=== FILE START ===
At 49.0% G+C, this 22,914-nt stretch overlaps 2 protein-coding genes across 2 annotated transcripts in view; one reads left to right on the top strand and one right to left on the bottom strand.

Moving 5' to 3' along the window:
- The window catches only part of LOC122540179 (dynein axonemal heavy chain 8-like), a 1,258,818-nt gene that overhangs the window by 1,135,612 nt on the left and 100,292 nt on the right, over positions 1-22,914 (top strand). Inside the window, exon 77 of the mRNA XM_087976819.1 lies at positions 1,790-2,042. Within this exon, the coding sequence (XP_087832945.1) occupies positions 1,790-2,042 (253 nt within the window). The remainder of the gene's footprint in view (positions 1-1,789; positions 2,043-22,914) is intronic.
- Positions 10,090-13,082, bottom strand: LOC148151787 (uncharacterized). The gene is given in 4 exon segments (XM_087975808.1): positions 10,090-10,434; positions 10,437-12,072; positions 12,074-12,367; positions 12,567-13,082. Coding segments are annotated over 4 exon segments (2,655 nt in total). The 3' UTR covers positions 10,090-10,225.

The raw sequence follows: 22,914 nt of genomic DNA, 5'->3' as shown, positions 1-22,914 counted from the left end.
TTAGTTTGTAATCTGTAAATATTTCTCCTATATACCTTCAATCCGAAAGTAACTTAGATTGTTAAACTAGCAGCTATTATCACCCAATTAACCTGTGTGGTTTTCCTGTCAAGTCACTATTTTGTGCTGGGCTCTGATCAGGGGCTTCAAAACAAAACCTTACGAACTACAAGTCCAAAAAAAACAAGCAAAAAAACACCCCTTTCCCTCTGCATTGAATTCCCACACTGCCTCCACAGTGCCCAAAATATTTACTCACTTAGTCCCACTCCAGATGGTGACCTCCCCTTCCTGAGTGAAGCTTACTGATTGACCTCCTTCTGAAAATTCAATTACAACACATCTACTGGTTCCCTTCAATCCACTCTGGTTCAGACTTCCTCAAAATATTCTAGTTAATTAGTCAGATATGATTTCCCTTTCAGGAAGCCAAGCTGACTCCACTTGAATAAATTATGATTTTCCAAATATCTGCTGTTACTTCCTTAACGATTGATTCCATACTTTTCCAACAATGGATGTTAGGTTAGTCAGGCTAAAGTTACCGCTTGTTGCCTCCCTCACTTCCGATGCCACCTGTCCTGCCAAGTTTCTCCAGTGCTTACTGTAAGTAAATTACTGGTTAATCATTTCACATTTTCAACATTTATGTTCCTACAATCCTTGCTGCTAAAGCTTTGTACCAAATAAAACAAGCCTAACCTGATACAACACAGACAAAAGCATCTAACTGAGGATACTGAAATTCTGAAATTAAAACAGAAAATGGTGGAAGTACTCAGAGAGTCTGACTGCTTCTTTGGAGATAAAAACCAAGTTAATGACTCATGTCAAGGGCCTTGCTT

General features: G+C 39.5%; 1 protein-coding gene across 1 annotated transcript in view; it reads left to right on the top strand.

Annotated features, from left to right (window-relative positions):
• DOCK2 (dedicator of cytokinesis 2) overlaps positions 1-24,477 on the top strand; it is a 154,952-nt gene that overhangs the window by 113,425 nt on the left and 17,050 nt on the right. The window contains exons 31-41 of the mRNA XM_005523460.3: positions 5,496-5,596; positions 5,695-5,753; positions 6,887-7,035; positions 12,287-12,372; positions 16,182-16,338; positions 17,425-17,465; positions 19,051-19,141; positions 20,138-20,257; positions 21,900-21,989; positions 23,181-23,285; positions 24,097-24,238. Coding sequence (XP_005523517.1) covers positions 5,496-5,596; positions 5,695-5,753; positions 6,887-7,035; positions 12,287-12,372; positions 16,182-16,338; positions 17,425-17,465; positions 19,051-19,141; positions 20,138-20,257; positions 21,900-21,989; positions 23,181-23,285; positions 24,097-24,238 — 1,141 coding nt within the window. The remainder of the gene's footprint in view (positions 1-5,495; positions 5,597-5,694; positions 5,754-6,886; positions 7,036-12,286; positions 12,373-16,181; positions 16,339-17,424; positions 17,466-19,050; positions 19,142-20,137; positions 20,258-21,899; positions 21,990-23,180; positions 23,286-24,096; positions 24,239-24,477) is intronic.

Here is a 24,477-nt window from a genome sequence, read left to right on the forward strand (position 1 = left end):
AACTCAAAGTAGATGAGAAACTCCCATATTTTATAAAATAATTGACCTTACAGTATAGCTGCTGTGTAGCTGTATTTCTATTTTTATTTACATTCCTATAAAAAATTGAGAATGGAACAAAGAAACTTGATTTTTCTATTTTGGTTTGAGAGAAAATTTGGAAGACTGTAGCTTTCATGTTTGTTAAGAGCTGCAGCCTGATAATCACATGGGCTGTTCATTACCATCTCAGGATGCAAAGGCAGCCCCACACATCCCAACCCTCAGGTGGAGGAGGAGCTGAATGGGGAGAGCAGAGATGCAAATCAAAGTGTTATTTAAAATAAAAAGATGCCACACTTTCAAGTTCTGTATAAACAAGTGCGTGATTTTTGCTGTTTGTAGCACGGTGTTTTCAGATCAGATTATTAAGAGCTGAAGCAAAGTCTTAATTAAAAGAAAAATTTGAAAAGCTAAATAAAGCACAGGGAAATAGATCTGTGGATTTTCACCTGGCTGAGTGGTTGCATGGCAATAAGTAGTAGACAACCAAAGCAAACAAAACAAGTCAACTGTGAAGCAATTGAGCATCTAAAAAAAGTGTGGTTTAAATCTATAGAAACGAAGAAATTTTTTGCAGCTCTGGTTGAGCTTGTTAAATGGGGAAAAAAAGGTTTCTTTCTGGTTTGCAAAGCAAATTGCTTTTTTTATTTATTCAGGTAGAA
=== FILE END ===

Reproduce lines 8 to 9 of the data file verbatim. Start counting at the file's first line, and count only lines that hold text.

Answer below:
Annotated features, from left to right (window-relative positions):
• DOCK2 (dedicator of cytokinesis 2) overlaps positions 1-24,477 on the top strand; it is a 154,952-nt gene that overhangs the window by 113,425 nt on the left and 17,050 nt on the right. The window contains exons 31-41 of the mRNA XM_005523460.3: positions 5,496-5,596; positions 5,695-5,753; positions 6,887-7,035; positions 12,287-12,372; positions 16,182-16,338; positions 17,425-17,465; positions 19,051-19,141; positions 20,138-20,257; positions 21,900-21,989; positions 23,181-23,285; positions 24,097-24,238. Coding sequence (XP_005523517.1) covers positions 5,496-5,596; positions 5,695-5,753; positions 6,887-7,035; positions 12,287-12,372; positions 16,182-16,338; positions 17,425-17,465; positions 19,051-19,141; positions 20,138-20,257; positions 21,900-21,989; positions 23,181-23,285; positions 24,097-24,238 — 1,141 coding nt within the window. The remainder of the gene's footprint in view (positions 1-5,495; positions 5,597-5,694; positions 5,754-6,886; positions 7,036-12,286; positions 12,373-16,181; positions 16,339-17,424; positions 17,466-19,050; positions 19,142-20,137; positions 20,258-21,899; positions 21,990-23,180; positions 23,286-24,096; positions 24,239-24,477) is intronic.